In the present day, Ig goes to the congressman's office where Lee works and tells Lee he knows that Lee killed Merrin, but for some reason, he is unable to manipulate Lee with the horns. He also cannot attack Lee because of the congressman's security team, which includes Eric Hannity, another high school acquaintance. Ig drives back to the woods and the foundry and notices that snakes have started congregating around him. He listens to voice mails left by his friends and family on his cell phone and realizes that they think he is missing, having apparently not remembered just seeing him while under the mysterious influence of his horns. He drives back to his and Glenna's apartment where he is attacked by Eric, just narrowly escaping.
Returning to his parents' home, Ig touches a sleeping Terry's wrist and suddenly sees, from Terry's perspective, the events of the night of Merrin's murder: Terry is riding in Lee's car when they pick up Merrin, but is drunk and high and passes out while the actual murder takes place; later, Lee convinces Terry to keep quiet and five months later, a guilt-ridden Terry unsuccessfully attempts suicide. Although Terry begins to wake up, Ig discovers another power of his—he can perfectly mimic other voices— and convinces Terry that he is their mother, in the dark room, before departing.
Ig returns to the foundry where he finds an affinity with fire (and wine) and delivers a speech to the snakes. He asserts that the devil and women have always caused fear in God, with women being the more powerful because they, like God, have the power of creation. He argues that when Merrin decided to break away from him to pursue her own ends, God detested her and refused to come to her aid while she was being raped and murdered, all because He feared a "woman's power to choose who and how to love, to redefine love as she sees fit." God is a failed character too detested by his own creations to appreciate them. Ig concludes that only the devil loves humans for what they are, despite some of their negative characteristics.
The following morning at the foundry, Ig is abruptly assaulted by Lee, and the contact with him enlightens Ig as to just how Lee murdered Merrin. Ig finds that Lee is wearing Merrin's cross and tears it off him, leaving Lee exposed to the horns' influence. Lee viciously beats Ig and tosses him in Ig's AMC Gremlin, douses the car with gasoline, and lights it on fire. Ig is able to release the parking brake, and the car, ablaze, rolls down into the river, in imitation of Ig's journey in the shopping cart years earlier. The fire, though reddening Ig's skin, has somehow completely restored him to physical health, healing the damage from his fight with Lee. There is another flashback with Merrin, regarding the time she and Ig visited a mysterious treehouse in the woods filled with religious paraphernalia. The two have sex and then pray when suddenly someone startles them by banging on the door in the floor of the treehouse. They quickly dress as the pounding continues, but when they open the door, no one is there. They are never able to relocate the tree house and begin to believe they both imagined it, dubbing it the "Treehouse of the Mind."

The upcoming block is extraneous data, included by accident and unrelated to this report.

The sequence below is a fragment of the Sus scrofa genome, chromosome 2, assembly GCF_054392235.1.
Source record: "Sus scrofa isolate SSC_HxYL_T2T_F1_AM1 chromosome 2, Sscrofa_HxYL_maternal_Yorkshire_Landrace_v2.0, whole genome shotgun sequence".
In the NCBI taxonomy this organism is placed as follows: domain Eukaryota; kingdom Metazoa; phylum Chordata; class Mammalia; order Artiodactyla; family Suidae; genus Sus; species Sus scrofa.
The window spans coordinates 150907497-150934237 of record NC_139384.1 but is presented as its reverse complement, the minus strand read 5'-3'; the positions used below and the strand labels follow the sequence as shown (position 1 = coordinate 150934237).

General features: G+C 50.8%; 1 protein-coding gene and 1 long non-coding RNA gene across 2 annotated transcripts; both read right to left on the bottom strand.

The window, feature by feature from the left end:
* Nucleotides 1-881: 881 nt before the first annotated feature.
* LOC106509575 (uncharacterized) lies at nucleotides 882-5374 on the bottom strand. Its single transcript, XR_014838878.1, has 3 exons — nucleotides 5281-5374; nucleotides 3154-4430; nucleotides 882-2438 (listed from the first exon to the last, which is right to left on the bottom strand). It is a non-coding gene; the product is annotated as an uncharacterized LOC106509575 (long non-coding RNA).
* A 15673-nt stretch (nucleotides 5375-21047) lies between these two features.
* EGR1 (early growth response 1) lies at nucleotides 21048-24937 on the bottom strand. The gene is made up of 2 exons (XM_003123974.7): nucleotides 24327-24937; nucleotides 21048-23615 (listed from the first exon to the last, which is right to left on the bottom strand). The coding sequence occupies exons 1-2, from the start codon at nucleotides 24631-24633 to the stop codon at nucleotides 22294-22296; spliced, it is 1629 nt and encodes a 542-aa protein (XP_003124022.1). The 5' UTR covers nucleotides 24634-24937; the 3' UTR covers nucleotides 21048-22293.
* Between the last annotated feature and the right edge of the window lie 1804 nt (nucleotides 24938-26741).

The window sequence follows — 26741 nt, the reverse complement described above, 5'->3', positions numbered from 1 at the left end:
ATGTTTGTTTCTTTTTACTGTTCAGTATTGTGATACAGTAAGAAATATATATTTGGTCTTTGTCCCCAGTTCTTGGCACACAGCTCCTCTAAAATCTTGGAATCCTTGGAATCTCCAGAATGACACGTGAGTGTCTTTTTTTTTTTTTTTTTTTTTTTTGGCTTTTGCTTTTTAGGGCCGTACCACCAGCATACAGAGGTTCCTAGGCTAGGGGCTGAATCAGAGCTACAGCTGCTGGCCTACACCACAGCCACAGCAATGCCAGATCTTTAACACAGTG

Lee Tourneau's adult life (as a close associate of a Christian conservative congressman) and his sexual pursuit of Merrin is explored. His mother acquired dementia and became weak and confused. Lee uses this as an opportunity to torture her, while pretending to be a loving, caring son whenever anyone visits. Ultimately she dies, and he uses her death as an excuse to become close to Merrin. He consistently finds more meaning than is intended from Merrin's gestures and choice of words, believing her to be sexually interested in him and, knowing that Ig will soon be leaving for Britain, eager to begin an affair with her. In reality, however, she means no such thing.
Lee also remembers an experience from his childhood in which he attempted to feed and befriend a stray cat, only to be swatted at, causing him to fall from a fence and hit his head; he is impaled in the head by the spike of a pitchfork and is severely brain damaged; he undergoes a hallucination in which he perceives things as God would, and murders the cat. When he returns, his mother perceives nothing wrong, not investigating the cause of but rather only reprimanding him for his blood stained pillow cases. It appears that from this point in time, his personality is changed and he has psychopathic thoughts. The section concludes with Lee's realization that Merrin never wanted a relationship with him, and his decision to rape and kill her.
The Gospel According to Mick and Keith
Ig is fully healed by the flames, but his clothes have burned off. Naked, he finds an old skirt and black overcoat to wear in the woods. He scoops up Merrin's cross and sees Dale Williams, Merrin's father, among a small crowd that has formed near the burnt car. Dale, against his will, gives Ig a ride to the Williams house, and the two discuss their conflicts and the death of Regan Williams, Merrin's older sister, from breast cancer, long before Ig and Merrin ever met.
Ig has a strange impulse to go the Williams' attic, seemingly having visions of the Treehouse of the Mind and its similar trap door. In the attic, Ig finds a group of papers written in Morse code and a mammogram that reveals that Merrin too had breast cancer. Ig deciphers the Morse code to read a note written to him by Merrin, who describes her feelings about knowing she will die from breast cancer; she encourages him to find another romantic partner, though she loves him; she says she believes in the gospel of Mick Jagger and Keith Richards, quoting from The Rolling Stones song "You Can't Always Get What You Want." It turns out she had decided she didn't want chemo, but she knew if she stayed with Ig, he would find out she had cancer and for love of him, she'd have chemo anyway. So she decided to break up with him and die on her own, to save him pain.